On March 2, the U.S. State Department announced that effective March 5, “a new permanent staffing plan will take effect. The embassy will continue to operate with the minimum personnel necessary to perform core diplomatic and consular functions, similar to the level of emergency staffing maintained during ordered departure. The embassy will operate as an unaccompanied post, defined as a post at which no family members are permitted to reside.”

The announcement also admitted that after over 15 months of investigation the U.S. still does “not have definitive answers on the source or cause of the attacks, and an investigation into the attacks is ongoing. The health, safety, and well-being of U.S. government personnel and family members . . . were a key factor in the decision to reduce the number of personnel assigned to Havana.”

Continued U.S. Travel Advisory for Cuba

Also on March 2 the State Department reissued its Travel Advisory for Cuba for U.S. citizens to “Reconsider travel to Cuba due to  attacks targeting U.S. Embassy Havana employees resulting in the drawdown of embassy staff.” It also stated the following:

  • “Numerous U.S. Embassy Havana employees appear to have been targeted in specific attacks.  Many of these employees have suffered injuries.  Affected individuals have exhibited a range of physical symptoms including ear complaints and hearing loss, dizziness, headaches, fatigue, cognitive issues, visual problems, and difficulty sleeping.” 
  • “Because our personnel’s safety is at risk, and we are unable to identify the source, we believe U.S. citizens may also be at risk.  Attacks have occurred in U.S. diplomatic residences (including a long-term apartment at the Atlantic)  and at Hotel Nacional and Hotel Capri in Havana.”
  • “The U.S. Embassy in Havana is operating with reduced staffing and, as result, has limited ability to assist U.S. citizens, particularly outside Havana.”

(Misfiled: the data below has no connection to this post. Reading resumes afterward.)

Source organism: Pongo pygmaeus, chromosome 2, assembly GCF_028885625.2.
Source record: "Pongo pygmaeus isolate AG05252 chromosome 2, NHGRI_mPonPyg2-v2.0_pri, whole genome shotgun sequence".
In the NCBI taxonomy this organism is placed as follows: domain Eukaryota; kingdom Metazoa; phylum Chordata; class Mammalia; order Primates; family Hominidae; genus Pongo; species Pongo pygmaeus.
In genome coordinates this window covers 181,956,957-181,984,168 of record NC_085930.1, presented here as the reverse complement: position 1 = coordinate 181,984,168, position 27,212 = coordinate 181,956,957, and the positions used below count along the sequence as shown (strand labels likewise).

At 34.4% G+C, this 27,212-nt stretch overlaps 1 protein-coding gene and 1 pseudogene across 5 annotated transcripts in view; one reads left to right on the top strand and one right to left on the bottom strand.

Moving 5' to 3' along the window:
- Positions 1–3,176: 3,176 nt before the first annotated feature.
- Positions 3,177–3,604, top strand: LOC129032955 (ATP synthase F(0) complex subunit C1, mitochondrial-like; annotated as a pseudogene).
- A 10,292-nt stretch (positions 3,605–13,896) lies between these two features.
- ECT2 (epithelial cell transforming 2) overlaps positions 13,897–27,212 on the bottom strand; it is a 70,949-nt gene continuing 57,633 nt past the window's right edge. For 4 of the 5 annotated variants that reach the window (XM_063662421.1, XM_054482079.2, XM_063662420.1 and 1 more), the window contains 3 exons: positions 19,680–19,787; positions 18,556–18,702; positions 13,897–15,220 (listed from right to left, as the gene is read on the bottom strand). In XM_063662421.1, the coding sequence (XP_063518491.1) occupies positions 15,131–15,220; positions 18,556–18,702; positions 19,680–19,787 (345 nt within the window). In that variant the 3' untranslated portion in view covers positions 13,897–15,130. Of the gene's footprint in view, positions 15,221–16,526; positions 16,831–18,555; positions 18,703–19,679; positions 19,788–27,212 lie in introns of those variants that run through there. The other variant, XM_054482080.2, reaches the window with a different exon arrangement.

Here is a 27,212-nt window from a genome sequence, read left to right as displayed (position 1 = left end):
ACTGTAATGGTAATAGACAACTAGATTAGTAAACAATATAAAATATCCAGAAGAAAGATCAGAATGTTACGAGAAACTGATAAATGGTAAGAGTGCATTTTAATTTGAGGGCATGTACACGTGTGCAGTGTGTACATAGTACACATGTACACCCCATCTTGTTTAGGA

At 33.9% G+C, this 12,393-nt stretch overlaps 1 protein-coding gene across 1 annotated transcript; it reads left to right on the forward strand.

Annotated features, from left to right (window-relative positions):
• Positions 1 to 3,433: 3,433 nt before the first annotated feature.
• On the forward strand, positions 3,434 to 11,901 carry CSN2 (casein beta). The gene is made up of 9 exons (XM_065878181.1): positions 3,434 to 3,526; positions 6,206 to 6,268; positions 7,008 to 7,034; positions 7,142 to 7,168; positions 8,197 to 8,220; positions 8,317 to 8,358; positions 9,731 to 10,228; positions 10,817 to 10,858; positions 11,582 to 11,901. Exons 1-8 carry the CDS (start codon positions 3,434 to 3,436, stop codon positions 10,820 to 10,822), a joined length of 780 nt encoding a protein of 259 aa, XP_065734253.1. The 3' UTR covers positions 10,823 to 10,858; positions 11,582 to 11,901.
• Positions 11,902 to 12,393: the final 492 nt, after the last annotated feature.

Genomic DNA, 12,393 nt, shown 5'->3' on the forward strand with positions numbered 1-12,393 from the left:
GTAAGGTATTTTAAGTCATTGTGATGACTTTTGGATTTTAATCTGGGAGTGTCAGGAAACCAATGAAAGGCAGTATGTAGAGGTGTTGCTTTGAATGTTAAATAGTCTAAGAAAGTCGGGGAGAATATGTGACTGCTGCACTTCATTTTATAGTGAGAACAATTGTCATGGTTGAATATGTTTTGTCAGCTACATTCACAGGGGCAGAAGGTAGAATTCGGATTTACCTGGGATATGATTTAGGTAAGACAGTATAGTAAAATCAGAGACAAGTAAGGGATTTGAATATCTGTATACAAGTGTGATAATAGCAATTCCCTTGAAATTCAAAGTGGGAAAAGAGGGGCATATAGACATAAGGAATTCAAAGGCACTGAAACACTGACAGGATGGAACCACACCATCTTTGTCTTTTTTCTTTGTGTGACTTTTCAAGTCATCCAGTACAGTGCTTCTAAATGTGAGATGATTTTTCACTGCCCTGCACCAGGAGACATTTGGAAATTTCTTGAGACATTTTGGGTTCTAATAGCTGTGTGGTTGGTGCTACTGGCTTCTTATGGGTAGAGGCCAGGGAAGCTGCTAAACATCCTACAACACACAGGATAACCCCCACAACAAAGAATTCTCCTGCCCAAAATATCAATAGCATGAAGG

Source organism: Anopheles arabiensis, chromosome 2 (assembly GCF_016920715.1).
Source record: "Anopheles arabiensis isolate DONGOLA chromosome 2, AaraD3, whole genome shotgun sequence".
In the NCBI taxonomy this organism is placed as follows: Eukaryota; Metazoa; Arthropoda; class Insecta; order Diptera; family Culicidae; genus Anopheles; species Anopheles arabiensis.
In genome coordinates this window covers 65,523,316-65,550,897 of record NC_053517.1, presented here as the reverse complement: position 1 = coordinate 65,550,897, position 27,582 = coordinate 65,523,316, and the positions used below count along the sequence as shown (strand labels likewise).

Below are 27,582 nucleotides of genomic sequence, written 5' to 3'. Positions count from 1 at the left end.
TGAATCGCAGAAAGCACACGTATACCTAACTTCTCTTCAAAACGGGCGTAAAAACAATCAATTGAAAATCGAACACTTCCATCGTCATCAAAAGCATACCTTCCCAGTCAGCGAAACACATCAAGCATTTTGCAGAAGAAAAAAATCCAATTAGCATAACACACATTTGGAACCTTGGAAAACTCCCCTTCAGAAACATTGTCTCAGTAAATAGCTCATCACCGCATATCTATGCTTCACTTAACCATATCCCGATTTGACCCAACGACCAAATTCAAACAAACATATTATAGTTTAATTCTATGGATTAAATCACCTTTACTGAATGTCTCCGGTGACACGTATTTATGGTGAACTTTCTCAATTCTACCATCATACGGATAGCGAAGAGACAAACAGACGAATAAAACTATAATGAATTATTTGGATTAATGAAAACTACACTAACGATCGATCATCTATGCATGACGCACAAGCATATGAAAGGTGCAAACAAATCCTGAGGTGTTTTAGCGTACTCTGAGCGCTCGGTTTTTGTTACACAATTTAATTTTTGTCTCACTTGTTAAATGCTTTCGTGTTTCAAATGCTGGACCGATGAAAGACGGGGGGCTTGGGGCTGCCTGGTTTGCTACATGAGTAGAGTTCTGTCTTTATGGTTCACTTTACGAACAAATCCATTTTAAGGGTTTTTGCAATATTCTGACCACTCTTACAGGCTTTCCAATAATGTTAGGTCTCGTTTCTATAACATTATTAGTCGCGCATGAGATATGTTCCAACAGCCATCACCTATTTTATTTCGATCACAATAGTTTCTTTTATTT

• “Family members cannot accompany U.S. government employees who work in Cuba.”
  • Specific suggestions were made for those U.S. citizens who nevertheless decide to travel to Cuba, including the following: “Avoid Hotel Nacional and Hotel Capri. Know where to seek medical care in Cuba. Consult with a medical professional prior to traveling if you have personal health concerns or upon return if you believe you have suffered symptoms similar to those listed above. Visit our website for Travel to High-Risk Areas. Review the Crime and Safety Report for Cuba.”

The Crime and Safety Report for Cuba was not issued by the State Department, but by the federal Overseas Security Advisory Council (OSAC). It states the State Department “ HAS ASSESSED HAVANA AS BEING A MEDIUM-THREAT LOCATION FOR CRIME DIRECTED AT OR AFFECTING OFFICIAL U.S. GOVERNMENT INTERESTS,” i..e., “non-violent crimes against tourists; . . . . roads are often dangerous due to lack of road maintenance.” A LOW-THREAT LOCATION FOR TERRORIST ACTIVITY DIRECTED AT OR AFFECTING OFFICIAL U.S. GOVERNMENT INTERESTS. HAVANA AS BEING A LOW-THREAT LOCATION FOR POLITICAL VIOLENCE DIRECTED AT OR AFFECTING OFFICIAL U.S. GOVERNMENT INTERESTS.”

U.S. Reactions to These U.S. Decisions [4]

“We have lost the strategic opportunity to pull Cuba into our sphere of interest,” said Vicki Huddleston, a former head of the U.S. interests section in Havana. “Cuba always needs to have benefactor … now the next benefactor will likely be Russia or China.”

With the reduced staffing, the U.S. is unable to maintain close ties with civil society and the opposition in Cuba. 

In addition to the previously noted inability of the Havana embassy to provide normal services to U.S. citizens on the island, it is unable to provide visa services to Cubans wanting to visit the U.S.

The six Democratic senators and representatives who visited Cuba last month, as discussed in an earlier post, already had expressed their opposition to the reduced staffing of the U.S. Embassy in Havana and the travel advisory for the island.

One of them, Representative Kathy Castor of Tampa, Florida, followed up with a February 28 letter to Secretary of State Rex Tillerson. She stressed her concern about the “detrimental impact [of reduced staffing] on families, [and] educational, religious and cultural exchanges” between the two countries. With the upcoming anticipated change in Cuba’s presidency the U.S. “should be there promoting economic and human rights reforms and continued cooperative dialogue.”

Representative Castor’s letter also called for reversal of the “overarching travel warning” for Cuba and the restrictions on person-to-person travel to the island. “There is nothing in recent history to show that Cuba is unsafe for American visitors and travel restrictions serve no purpose.” In fact, these restrictions already are adversely affecting the emerging private sector on the island, which should be a force for change on the island and improved relations with the U.S.

Representative Barbara Lee (Dem.,  CA) had similar thoughts: “The decision of the State Department affects years of progress toward the normalization of relations with Cuba. Our diplomats should be allowed to do their job and return to their posts in Cuba.”